During my school years I especially enjoyed home economics. Each girl had to make a quilt. With no money to be had for material, my quilt was pieced together from dresses from family and friends. Since then I have loved to piece quilts.
We had one electric light hanging from a single socket in Grandma Ramsay's room. If I would get al of my ironing done in one sitting, I could use the electric iron. If not, out would come the old flat irons.
After graduation from high school, I went to Fort Apache and worked at the Club House, waiting tables; doing dishes etc. My wages were $1 a day. My sister Ann (Shaw) lived in Globe and my sister Emma (Whipple) lived in Ft. Apache so I didn't get too lonesome. After the summer was over, I returned home and worked for "Uncle Jim Flake. I would read to him and prepare dinner while his wife, Augusta, was teaching school.
In the summer of 1938, Mother and I went to Monticello, Utah with my sister Eva (Hatch) and her husband Jim. We stayed at Uncle Clarence and Aunt Seraphine's (Frost) house. Their nephew, Harry Randall, was working for them. Harry and I found we liked each other, which soon turned to more than just liking each other. It was a summer courtship and by the fall he asked me to marry him. I was nineteen. Still, I had to return to Snowflake with my folks, but, as decided earlier, Harry came to get me in December. He didn't have a car so had borrowed one. It broke down on the way to Snowflake. With no telephones to let me know why he was later than we had planned, I was sure he had decided not to marry me I cried, sure I was going to be alone. He finally arrived, I wiped my tears and we were married in the Arizona Temple on Dec. 13, 1938. We had a small wedding reception. I remember our most expensive wedding present was a sheet, given to us by Dr. Heywood.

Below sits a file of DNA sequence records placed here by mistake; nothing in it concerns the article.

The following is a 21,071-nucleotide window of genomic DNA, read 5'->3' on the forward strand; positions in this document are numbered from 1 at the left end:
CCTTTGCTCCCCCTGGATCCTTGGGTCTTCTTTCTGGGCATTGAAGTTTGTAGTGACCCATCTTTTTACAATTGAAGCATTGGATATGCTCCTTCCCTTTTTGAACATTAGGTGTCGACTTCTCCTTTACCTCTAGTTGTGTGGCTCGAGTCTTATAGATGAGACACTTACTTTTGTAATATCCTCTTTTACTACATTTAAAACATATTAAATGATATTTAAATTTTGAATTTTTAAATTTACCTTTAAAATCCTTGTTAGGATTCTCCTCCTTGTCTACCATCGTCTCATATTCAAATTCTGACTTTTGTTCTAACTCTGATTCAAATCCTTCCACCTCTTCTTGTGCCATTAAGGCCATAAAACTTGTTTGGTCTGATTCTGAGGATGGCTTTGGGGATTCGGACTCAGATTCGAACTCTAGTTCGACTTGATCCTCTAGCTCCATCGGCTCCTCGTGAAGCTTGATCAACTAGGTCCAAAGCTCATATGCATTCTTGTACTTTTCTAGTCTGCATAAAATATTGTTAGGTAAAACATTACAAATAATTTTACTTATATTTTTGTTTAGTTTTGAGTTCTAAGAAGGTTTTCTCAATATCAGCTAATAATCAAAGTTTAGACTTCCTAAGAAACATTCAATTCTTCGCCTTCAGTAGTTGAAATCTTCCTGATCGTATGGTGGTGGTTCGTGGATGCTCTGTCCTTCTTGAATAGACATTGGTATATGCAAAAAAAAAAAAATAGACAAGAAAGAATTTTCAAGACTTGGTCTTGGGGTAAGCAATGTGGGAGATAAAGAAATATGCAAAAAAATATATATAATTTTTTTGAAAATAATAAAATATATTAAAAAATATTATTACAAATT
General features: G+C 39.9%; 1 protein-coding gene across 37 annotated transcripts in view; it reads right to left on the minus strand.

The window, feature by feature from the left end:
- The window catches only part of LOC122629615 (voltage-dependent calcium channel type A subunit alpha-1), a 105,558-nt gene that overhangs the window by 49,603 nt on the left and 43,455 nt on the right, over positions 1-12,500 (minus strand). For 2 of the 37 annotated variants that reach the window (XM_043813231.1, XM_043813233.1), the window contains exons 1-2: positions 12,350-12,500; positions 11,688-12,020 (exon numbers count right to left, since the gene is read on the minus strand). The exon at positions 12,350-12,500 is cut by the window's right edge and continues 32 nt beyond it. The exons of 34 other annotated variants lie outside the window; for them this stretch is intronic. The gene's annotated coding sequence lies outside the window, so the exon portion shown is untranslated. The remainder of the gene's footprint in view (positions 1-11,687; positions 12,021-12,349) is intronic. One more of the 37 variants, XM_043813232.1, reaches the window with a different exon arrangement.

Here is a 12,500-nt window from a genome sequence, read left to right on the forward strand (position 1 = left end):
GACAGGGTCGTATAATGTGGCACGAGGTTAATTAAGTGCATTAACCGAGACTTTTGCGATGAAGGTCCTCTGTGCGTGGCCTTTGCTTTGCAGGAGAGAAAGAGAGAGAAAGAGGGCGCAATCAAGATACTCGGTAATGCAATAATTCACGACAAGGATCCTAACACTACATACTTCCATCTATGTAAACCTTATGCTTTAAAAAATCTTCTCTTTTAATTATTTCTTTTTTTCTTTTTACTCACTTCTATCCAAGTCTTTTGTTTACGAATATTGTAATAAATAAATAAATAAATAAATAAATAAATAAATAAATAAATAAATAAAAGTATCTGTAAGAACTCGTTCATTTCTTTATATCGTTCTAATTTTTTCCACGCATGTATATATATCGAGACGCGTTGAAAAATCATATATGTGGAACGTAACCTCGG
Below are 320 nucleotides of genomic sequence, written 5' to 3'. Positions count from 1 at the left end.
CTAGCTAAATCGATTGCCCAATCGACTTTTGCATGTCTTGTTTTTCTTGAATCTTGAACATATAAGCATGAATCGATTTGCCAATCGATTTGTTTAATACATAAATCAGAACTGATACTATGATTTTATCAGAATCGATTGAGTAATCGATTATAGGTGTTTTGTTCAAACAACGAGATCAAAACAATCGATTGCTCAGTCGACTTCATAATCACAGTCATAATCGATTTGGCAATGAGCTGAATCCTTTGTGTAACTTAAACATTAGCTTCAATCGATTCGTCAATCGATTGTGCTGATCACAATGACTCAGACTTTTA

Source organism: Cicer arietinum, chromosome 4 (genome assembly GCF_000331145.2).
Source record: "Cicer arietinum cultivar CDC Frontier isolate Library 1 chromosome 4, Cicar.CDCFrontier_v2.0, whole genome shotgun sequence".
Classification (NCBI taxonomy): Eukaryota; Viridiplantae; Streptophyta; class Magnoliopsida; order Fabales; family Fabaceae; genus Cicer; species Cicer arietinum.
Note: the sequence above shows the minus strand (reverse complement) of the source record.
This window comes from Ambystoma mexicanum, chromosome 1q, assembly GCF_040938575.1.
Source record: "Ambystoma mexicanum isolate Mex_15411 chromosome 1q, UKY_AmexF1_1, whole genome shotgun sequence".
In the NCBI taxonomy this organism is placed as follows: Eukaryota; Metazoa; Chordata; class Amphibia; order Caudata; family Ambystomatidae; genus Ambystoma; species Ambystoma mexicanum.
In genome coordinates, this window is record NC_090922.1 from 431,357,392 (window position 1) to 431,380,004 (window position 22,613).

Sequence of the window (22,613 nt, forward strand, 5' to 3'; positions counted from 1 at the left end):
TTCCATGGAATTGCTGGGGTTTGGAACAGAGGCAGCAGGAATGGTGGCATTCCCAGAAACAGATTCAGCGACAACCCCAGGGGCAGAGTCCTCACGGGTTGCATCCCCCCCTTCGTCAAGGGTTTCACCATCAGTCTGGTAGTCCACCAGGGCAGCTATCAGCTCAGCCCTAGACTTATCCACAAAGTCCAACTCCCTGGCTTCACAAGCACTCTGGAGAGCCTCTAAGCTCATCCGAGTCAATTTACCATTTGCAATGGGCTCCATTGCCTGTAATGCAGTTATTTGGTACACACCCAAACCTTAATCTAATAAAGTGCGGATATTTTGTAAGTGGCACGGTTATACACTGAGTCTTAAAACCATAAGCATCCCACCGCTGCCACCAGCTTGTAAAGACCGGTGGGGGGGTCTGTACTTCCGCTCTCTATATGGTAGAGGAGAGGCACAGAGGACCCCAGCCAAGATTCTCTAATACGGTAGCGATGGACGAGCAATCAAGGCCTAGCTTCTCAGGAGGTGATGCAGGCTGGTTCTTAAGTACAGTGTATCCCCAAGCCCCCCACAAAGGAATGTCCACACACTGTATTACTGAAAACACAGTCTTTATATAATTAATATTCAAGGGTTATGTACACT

Uncle Clarence and Aunt Seraphine gave us one room in their house to live for the first six months of our married life. After that we moved into a large, one-room house. (This later became the Clytie Barber house, behind Bernice Nielson's. She added on to it.) We did not have running water or indoor plumbing in that house. We would haul water inside, heat it on he stove, and take turns with our baths. Our first baby, Ethel Lyn, was born to us while Je lived there. She was born in the Moab hospital in February of
Just a year later, again in February, I was quilting at Aunt Seraphine's house with a group of women When went into labor with our second child, Harry Walter. Sister Charles Walton helped with the delivery, right there at Aunt Seraphine's. Mel Frost came in and cut my garments off so they could get them out of the way. Soon after Sonny (as we called him for many years) was born the doctor came and retied the cord closer to the naval and pronounced everything fine. Aunt Theressa Frost took Lyn to her house for the ten days I remained at Aunt Seraphine's.
Harry was working for the CA. Frost Company at the mill. I would leave Lyn on the floor of our house with a bottle of buttons to string and walk the five or so blocks, carrying Sonny, to take Harry his lunch. Needless to say, I didn't dare stay and eat with him.